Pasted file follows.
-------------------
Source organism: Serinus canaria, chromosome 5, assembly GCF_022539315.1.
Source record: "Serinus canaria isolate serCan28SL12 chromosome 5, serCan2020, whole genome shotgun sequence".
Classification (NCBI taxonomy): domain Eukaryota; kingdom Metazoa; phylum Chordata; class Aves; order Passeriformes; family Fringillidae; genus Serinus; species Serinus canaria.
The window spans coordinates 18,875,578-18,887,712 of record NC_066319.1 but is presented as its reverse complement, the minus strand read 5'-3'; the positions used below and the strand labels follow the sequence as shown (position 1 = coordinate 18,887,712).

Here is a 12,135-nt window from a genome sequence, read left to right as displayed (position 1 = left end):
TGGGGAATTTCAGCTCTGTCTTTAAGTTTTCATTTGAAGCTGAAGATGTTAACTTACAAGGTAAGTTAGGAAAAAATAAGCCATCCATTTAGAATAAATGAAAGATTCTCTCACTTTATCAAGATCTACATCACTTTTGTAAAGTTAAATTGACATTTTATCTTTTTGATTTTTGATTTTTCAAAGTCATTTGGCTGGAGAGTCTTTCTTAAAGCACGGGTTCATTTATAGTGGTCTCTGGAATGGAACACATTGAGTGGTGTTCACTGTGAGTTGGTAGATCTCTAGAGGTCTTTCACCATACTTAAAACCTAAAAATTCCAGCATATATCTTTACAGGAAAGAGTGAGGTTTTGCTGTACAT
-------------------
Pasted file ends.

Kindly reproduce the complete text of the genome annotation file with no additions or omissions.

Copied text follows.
Source organism: Serinus canaria, chromosome 5, assembly GCF_022539315.1.
Source record: "Serinus canaria isolate serCan28SL12 chromosome 5, serCan2020, whole genome shotgun sequence".
Classification (NCBI taxonomy): domain Eukaryota; kingdom Metazoa; phylum Chordata; class Aves; order Passeriformes; family Fringillidae; genus Serinus; species Serinus canaria.
The window spans coordinates 18,875,578-18,887,712 of record NC_066319.1 but is presented as its reverse complement, the minus strand read 5'-3'; the positions used below and the strand labels follow the sequence as shown (position 1 = coordinate 18,887,712).

Here is a 12,135-nt window from a genome sequence, read left to right as displayed (position 1 = left end):
TGGGGAATTTCAGCTCTGTCTTTAAGTTTTCATTTGAAGCTGAAGATGTTAACTTACAAGGTAAGTTAGGAAAAAATAAGCCATCCATTTAGAATAAATGAAAGATTCTCTCACTTTATCAAGATCTACATCACTTTTGTAAAGTTAAATTGACATTTTATCTTTTTGATTTTTGATTTTTCAAAGTCATTTGGCTGGAGAGTCTTTCTTAAAGCACGGGTTCATTTATAGTGGTCTCTGGAATGGAACACATTGAGTGGTGTTCACTGTGAGTTGGTAGATCTCTAGAGGTCTTTCACCATACTTAAAACCTAAAAATTCCAGCATATATCTTTACAGGAAAGAGTGAGGTTTTGCTGTACAT